Similar constitutional law challenges and arguments were also raised in a pending federal lawsuit that was filed within days of Governor DeSantis signing the Florida “Parental Rights in Education” law, which has become known nationally as the “Don’t Say Gay” bill or law. (The law prohibits classroom instruction about sexual orientation and gender identity in kindergarten through grade 3, “or in a manner that is not age-appropriate or developmentally appropriate for students in accordance with state standards.”)

What Does This Mean for Employers?

Employers may still require trainings designed to promote diversity and inclusion awareness, as well as those designed to prevent discrimination in the workplace, but employers need to be sure to conduct such trainings in an objective manner that cannot be construed as compelling, promoting, or advancing certain beliefs tied to prohibited concepts under the Act.

It is also worth noting that the Act by, its literal wording, does not appear to apply to completely voluntary trainings and discussions of these concepts, even if facilitated by the employer.

A number of observers have expressed concern that the Act may have a chilling effect on trainings covering important topics because employers may fear or be hesitant to address certain topics or issues that could potentially subject their businesses to legal claims—whether meritorious or not. Employers who are concerned with continuing to provide such trainings might want to consider including express disclaimers, making clear to employees that the employer is not endorsing or advocating belief in any specific concepts or theories related to discrimination covered in the training. Another precaution may be to have employees sign an acknowledgment indicating that the employer has reviewed with them that it does not endorse the concepts discussed in the training, and is merely providing the content to increase employees’ awareness, understanding, and sensitivity to different perspectives, and to educate employees about concepts relevant to an informed discussion of diversity, equity, and inclusion.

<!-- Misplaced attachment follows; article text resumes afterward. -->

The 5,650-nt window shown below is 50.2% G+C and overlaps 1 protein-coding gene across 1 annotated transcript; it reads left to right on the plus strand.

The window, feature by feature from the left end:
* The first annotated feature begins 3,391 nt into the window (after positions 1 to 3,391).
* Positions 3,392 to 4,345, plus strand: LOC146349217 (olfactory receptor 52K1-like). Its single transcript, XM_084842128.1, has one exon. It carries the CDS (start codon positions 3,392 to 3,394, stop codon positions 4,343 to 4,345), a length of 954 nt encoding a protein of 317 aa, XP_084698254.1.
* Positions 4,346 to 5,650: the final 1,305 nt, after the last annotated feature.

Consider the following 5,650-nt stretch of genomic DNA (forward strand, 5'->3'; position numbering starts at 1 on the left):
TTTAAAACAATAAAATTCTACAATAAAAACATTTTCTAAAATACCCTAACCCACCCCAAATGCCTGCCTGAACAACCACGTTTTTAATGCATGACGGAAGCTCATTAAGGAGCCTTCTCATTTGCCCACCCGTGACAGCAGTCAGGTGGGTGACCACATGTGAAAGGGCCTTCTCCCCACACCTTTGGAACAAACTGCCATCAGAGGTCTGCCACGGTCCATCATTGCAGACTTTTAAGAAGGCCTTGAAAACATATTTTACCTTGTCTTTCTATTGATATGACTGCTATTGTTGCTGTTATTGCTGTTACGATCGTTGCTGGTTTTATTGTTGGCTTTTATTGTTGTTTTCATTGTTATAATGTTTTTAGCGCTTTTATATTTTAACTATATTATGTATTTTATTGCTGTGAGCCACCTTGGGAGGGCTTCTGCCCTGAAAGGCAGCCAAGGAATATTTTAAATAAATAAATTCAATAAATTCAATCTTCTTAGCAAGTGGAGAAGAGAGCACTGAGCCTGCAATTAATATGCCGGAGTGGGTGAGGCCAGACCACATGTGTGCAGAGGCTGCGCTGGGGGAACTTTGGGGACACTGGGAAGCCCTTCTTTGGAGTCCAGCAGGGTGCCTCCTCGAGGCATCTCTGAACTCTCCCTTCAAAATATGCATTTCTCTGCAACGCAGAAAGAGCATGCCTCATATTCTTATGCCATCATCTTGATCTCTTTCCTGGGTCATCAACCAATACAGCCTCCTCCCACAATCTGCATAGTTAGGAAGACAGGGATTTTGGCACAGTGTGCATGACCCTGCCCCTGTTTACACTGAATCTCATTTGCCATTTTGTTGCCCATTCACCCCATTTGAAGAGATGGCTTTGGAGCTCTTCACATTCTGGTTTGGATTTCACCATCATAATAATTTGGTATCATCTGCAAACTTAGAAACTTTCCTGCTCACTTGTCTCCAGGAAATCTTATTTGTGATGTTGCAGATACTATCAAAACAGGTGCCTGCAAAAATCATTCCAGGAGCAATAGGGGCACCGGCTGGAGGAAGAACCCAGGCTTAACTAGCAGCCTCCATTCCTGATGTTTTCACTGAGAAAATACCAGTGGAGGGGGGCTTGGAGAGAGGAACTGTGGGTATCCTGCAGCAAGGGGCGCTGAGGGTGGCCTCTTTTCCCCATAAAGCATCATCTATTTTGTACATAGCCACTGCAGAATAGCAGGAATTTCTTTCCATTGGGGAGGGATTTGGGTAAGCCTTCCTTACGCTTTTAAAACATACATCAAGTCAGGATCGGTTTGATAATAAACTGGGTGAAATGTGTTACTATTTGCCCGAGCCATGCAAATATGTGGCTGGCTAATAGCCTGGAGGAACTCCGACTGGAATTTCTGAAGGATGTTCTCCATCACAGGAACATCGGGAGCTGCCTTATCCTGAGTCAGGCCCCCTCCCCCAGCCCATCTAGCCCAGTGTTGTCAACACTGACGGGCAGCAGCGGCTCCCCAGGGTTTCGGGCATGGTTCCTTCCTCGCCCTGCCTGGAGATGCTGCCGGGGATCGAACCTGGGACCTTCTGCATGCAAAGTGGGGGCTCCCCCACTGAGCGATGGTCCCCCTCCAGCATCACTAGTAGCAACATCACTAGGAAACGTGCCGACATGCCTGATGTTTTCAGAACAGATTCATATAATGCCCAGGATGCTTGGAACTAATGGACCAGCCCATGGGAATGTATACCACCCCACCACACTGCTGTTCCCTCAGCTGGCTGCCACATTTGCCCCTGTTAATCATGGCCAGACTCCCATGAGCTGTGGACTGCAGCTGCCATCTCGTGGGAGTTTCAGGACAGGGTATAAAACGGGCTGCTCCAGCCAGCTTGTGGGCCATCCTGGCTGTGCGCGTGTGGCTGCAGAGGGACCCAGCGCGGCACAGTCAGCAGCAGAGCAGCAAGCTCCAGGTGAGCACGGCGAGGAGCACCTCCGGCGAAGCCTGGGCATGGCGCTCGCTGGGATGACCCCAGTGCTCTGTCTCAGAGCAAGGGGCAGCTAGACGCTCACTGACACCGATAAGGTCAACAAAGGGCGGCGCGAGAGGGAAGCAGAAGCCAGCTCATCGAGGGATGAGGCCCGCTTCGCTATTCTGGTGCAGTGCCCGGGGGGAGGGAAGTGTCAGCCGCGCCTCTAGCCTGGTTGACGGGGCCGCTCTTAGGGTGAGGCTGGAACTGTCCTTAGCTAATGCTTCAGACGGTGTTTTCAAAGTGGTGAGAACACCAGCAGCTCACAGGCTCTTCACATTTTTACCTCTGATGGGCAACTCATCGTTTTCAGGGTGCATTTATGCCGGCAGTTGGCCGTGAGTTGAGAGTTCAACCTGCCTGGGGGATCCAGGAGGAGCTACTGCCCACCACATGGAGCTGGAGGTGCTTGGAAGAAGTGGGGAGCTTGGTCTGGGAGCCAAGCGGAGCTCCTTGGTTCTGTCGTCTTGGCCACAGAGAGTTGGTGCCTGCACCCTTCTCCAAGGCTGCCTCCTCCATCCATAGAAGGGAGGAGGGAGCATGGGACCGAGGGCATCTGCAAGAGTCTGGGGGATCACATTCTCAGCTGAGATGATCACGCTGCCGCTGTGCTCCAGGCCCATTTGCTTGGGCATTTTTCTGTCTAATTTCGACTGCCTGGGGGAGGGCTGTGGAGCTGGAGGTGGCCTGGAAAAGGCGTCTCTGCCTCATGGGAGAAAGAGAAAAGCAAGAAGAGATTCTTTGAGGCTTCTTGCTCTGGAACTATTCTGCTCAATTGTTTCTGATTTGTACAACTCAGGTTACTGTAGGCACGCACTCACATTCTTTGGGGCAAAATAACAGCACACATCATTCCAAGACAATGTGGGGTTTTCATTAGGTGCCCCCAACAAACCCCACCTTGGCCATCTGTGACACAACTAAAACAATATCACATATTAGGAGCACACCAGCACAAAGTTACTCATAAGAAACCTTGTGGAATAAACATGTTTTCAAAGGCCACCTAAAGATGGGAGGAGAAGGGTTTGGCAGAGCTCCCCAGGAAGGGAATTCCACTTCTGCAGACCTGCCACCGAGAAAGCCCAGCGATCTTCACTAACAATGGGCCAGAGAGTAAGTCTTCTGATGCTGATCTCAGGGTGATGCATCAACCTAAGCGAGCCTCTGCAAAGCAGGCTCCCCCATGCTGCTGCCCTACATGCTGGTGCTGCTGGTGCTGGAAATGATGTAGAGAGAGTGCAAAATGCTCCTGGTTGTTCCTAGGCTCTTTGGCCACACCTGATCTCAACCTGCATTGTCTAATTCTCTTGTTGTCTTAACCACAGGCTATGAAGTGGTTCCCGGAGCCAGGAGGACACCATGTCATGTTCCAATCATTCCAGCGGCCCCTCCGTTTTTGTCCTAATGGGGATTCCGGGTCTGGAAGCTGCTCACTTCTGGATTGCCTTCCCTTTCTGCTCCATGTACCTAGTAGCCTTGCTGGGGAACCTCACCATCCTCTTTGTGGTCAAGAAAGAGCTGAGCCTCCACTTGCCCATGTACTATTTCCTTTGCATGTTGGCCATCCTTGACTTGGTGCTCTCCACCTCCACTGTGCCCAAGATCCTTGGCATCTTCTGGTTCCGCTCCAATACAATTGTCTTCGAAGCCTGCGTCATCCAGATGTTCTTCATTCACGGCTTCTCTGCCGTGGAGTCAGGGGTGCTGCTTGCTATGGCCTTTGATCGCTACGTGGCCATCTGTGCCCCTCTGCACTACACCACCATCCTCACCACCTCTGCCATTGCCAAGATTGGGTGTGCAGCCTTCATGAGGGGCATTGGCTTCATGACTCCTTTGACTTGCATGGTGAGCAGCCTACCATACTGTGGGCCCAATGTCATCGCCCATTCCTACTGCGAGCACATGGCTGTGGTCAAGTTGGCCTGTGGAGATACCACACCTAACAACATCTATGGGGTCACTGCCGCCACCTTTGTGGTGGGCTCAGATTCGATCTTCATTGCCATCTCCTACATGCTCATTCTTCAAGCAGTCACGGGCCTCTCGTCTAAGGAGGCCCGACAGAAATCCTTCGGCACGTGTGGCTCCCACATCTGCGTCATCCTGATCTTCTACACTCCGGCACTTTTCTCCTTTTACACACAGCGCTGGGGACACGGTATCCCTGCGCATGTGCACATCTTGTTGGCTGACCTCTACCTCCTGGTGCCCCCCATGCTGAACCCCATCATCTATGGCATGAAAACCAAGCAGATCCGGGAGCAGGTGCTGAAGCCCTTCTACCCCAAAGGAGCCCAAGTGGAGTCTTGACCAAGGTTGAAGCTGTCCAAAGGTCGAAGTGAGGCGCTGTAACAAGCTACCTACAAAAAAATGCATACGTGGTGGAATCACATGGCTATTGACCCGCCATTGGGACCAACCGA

Once the Act goes into effect on July 1, employers should be on the lookout for further guidance or legal claims that may clarify the scope of prohibited content under the Act.

FordHarrison’s Diversity Practice Group will continue to monitor developments in this area and will report them at If you have any questions regarding this Alert, or would like assistance with your diversity initiatives or training, please contact the authors Dawn Siler-Nixon, Diversity & Inclusion partner in our Tampa office at, Louis Wilson, managing partner in our Melbourne office at, and Emily Chase-Sosnoff, counsel in our Tampa office at Of course, you can also contact the FordHarrison attorney with whom you usually work. 


[1] The Act’s name is intended as an acronym for “Stop the Wrongs to our Kids and Employees,” but is also obviously meant to be a play on the concept of “woke,” which is defined in Merriam-Webster’s Dictionary as an adjective describing one who is “aware of and actively attentive to important facts and issues (especially issues of racial and social justice).”

[2] The Act also imposes new restrictions on covering similar concepts in the public school and academic setting, purportedly rooted in opposition to instruction in concepts related to “critical race theory,” and creates potential causes of action for school employees, students and parents against schools and school districts. The school-related provisions of the Act are beyond the scope of this alert.